The mix between informal statements and binding rules, federal and local provisions created great confusion and legal uncertainty on what was permitted or not, both for police officers and citizens. The numerous versions of the Decree[4] and the FAQs didn’t help. The Belgian police itself had urged for more clarity - acknowledging that in the absence of clearer guidance, it had to lean on the government FAQs, a document which has no legal force. It is therefore not surprising that the vaguely defined provisions have resulted in wrongful charges and convictions for alleged COVID-19 related offences.

The numbers are self-explanatory. Within 2 months, over 20 000 alleged breaches of the lockdown decree were recorded by the police for Brussels alone. The local authority representative in charge of processing the administrative sanctions notes that about 30-40 % of the breaches have been challenged. The representative admits he won’t impose any administrative sanction for half of the contested cases – cases like those of Amare, Willy, Marghareta or Sawa. This means approximately 3500 wrongful police reports just for the city of Brussels. For the whole country, about 73 000 cases were registered by the prosecution services as at 4 June.

The COVID-19 pandemic led to major restrictions on the fundamental freedoms of the Belgian population, involving criminal and administrative sanctions, and potentially also criminal records. Given the speedy evolution of the pandemic, the authorities had to respond quickly with appropriate regulations – some regulations were enacted within just a few hours. Adopting clear and precise rules is however a prerequisite to prevent wrongful charges and convictions.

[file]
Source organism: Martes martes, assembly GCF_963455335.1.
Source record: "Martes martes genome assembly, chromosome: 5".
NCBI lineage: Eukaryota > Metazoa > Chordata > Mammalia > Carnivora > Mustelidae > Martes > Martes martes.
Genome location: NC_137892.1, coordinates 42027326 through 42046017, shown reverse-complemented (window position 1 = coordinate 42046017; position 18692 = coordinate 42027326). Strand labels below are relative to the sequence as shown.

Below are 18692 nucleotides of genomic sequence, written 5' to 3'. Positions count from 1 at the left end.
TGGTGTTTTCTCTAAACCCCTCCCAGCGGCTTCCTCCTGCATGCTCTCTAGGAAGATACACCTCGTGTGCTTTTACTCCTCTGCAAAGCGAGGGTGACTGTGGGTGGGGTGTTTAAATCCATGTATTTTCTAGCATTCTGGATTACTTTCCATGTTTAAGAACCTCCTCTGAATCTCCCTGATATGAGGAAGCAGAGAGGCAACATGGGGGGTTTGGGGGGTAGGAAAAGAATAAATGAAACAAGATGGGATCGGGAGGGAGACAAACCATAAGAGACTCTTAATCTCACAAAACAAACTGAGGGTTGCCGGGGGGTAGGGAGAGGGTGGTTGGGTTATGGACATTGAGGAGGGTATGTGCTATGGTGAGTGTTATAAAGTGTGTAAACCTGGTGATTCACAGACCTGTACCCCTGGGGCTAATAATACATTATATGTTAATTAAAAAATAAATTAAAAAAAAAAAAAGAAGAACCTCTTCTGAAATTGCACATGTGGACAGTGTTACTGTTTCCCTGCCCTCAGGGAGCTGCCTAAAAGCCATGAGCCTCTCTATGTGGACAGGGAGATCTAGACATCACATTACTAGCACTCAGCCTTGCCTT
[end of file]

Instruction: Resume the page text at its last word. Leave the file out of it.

The disproportionate use of criminalisation in Belgium is not unique. Fair Trials reported extensively on the same situation across Europe, and JUSTICIA, a network of European leading civil society organisations, issued a statement calling for Member States to review all COVID-19 related charges and prosecutions:

  • States should urgently review all charges, convictions and fines imposed for alleged COVID-19 offences. Any disproportionate, illegal or abusive charge, conviction and fine should be immediately lifted and courts should ensure that an effective remedy is available.
  • States should develop easy procedures for people to apply for fines imposed during the emergency to be lifted, including because of financial hardship.
  • States should ensure that any records relating to violations of COVID-19 laws are expunged from criminal records and police databases.

Fair Trials urges Belgium to follow these recommendations and review all charges, convictions and fines related to alleged COVID-19 offences with the view of lifting any illegal or disproportionate sanction and ensuring the consistency of charging decisions across the country.


[1] Not his real name. Amare’s story has been collected via Police Watch, an initiative by La Ligue des Droits Humains to monitor police violence in Belgium. Mid-June, la Ligue des Droits Humains released a report “Abus policiers et confinement” based on 100 testimonies received during the lockdown.

[2] The law provides for a fine of 208 to 4,000 euros and/or 8 days to 3 months in prison but the General Prosecutors’ Circular adopted on 25 March indicates that first time offender will be offered an amicable settlements (‘transaction pénale’) of 250 euros, which avoid any criminal record.

[3] Administrative sanctions are usually flexible, allowing the officer to choose an amount between 1 to 350 euros.

[4] The ministerial decree establishing emergency measures to limit the spread of the COVID-19 coronavirus has been modified a dozen times within 3 months. The complete list of measures is far more impressive.